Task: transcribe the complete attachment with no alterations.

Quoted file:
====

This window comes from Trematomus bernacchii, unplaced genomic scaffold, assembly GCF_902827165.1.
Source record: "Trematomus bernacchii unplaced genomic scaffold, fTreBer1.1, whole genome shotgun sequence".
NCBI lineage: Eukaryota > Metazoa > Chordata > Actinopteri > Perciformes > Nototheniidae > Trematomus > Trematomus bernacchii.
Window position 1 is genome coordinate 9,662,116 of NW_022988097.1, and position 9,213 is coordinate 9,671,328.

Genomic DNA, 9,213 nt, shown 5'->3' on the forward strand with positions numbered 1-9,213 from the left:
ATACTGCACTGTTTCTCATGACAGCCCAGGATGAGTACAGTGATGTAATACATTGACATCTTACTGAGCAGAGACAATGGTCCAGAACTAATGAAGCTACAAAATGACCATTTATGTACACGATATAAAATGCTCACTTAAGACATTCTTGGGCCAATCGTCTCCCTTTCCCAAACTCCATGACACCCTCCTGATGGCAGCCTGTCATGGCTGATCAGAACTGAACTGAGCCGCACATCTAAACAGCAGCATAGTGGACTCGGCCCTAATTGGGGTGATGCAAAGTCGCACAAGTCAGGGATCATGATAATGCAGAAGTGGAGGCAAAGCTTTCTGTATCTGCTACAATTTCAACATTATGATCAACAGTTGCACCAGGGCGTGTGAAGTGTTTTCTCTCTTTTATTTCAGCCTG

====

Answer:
This window comes from Trematomus bernacchii, unplaced genomic scaffold, assembly GCF_902827165.1.
Source record: "Trematomus bernacchii unplaced genomic scaffold, fTreBer1.1, whole genome shotgun sequence".
NCBI lineage: Eukaryota > Metazoa > Chordata > Actinopteri > Perciformes > Nototheniidae > Trematomus > Trematomus bernacchii.
Window position 1 is genome coordinate 9,662,116 of NW_022988097.1, and position 9,213 is coordinate 9,671,328.

Genomic DNA, 9,213 nt, shown 5'->3' on the forward strand with positions numbered 1-9,213 from the left:
ATACTGCACTGTTTCTCATGACAGCCCAGGATGAGTACAGTGATGTAATACATTGACATCTTACTGAGCAGAGACAATGGTCCAGAACTAATGAAGCTACAAAATGACCATTTATGTACACGATATAAAATGCTCACTTAAGACATTCTTGGGCCAATCGTCTCCCTTTCCCAAACTCCATGACACCCTCCTGATGGCAGCCTGTCATGGCTGATCAGAACTGAACTGAGCCGCACATCTAAACAGCAGCATAGTGGACTCGGCCCTAATTGGGGTGATGCAAAGTCGCACAAGTCAGGGATCATGATAATGCAGAAGTGGAGGCAAAGCTTTCTGTATCTGCTACAATTTCAACATTATGATCAACAGTTGCACCAGGGCGTGTGAAGTGTTTTCTCTCTTTTATTTCAGCCTG